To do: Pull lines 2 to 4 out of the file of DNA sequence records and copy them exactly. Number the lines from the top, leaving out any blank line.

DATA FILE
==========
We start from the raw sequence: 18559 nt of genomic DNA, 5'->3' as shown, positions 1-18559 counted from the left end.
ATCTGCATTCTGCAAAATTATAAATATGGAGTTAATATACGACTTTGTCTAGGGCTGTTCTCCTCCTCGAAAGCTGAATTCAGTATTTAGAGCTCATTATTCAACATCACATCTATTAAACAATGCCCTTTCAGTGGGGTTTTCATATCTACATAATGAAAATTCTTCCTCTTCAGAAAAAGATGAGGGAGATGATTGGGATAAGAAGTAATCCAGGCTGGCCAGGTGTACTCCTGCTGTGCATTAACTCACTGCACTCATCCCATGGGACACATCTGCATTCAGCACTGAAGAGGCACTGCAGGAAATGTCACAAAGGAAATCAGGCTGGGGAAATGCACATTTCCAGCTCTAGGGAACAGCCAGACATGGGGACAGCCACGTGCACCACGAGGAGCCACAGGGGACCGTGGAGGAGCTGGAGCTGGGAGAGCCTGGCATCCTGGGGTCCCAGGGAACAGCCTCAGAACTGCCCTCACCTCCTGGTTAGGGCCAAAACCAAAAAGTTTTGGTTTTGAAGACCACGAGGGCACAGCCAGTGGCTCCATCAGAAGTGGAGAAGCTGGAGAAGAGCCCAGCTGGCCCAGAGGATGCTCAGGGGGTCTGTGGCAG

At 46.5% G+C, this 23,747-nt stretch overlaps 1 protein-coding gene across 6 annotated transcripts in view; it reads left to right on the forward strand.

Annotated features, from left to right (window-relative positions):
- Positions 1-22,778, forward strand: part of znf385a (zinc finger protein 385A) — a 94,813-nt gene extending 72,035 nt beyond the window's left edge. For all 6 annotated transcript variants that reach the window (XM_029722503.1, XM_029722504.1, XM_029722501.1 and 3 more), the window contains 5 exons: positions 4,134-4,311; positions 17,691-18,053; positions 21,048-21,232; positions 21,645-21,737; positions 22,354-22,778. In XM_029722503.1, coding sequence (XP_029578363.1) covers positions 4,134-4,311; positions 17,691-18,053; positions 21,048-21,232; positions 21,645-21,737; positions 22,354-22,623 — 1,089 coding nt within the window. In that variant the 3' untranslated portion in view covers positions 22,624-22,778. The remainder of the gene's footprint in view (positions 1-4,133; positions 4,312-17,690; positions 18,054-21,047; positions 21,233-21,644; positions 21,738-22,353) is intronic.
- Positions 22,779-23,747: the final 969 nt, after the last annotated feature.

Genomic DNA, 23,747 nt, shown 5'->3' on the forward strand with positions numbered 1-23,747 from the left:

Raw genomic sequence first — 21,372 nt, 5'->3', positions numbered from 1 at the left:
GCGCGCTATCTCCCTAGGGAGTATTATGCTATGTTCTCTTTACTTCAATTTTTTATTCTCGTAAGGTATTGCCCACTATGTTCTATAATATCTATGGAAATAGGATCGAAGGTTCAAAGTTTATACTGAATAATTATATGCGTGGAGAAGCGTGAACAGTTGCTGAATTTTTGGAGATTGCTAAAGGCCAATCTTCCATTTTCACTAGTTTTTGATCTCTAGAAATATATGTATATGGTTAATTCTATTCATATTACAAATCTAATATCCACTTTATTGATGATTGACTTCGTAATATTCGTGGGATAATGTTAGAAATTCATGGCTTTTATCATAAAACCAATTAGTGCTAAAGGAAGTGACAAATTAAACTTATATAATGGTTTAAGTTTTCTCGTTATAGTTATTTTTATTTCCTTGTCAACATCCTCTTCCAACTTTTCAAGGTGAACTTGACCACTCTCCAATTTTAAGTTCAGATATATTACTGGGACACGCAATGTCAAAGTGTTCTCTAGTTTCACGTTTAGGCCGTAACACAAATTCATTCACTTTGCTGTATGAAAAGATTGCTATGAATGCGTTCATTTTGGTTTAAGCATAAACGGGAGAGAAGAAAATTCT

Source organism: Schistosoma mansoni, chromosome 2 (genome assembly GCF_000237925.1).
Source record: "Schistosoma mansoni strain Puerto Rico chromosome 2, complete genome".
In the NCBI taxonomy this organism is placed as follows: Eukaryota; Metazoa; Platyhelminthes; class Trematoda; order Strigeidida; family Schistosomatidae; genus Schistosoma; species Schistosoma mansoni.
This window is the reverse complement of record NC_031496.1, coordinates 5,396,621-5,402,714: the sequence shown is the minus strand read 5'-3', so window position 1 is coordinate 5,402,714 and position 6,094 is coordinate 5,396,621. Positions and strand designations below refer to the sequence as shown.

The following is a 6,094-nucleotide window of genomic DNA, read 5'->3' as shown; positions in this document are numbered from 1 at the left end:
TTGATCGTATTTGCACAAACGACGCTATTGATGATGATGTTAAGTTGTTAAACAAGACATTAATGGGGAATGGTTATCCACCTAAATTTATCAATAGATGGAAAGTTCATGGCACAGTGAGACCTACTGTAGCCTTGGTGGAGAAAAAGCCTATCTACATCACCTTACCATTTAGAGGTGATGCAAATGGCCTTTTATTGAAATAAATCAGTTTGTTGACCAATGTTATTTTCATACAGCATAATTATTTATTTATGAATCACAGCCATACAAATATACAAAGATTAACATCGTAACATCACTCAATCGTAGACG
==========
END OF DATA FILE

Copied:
ATCTGCATTCTGCAAAATTATAAATATGGAGTTAATATACGACTTTGTCTAGGGCTGTTCTCCTCCTCGAAAGCTGAATTCAGTATTTAGAGCTCATTATTCAACATCACATCTATTAAACAATGCCCTTTCAGTGGGGTTTTCATATCTACATAATGAAAATTCTTCCTCTTCAGAAAAAGATGAGGGAGATGATTGGGATAAGAAGTAATCCAGGCTGGCCAGGTGTACTCCTGCTGTGCATTAACTCACTGCACTCATCCCATGGGACACATCTGCATTCAGCACTGAAGAGGCACTGCAGGAAATGTCACAAAGGAAATCAGGCTGGGGAAATGCACATTTCCAGCTCTAGGGAACAGCCAGACATGGGGACAGCCACGTGCACCACGAGGAGCCACAGGGGACCGTGGAGGAGCTGGAGCTGGGAGAGCCTGGCATCCTGGGGTCCCAGGGAACAGCCTCAGAACTGCCCTCACCTCCTGGTTAGGGCCAAAACCAAAAAGTTTTGGTTTTGAAGACCACGAGGGCACAGCCAGTGGCTCCATCAGAAGTGGAGAAGCTGGAGAAGAGCCCAGCTGGCCCAGAGGATGCTCAGGGGGTCTGTGGCAG

At 46.5% G+C, this 23,747-nt stretch overlaps 1 protein-coding gene across 6 annotated transcripts in view; it reads left to right on the forward strand.

Annotated features, from left to right (window-relative positions):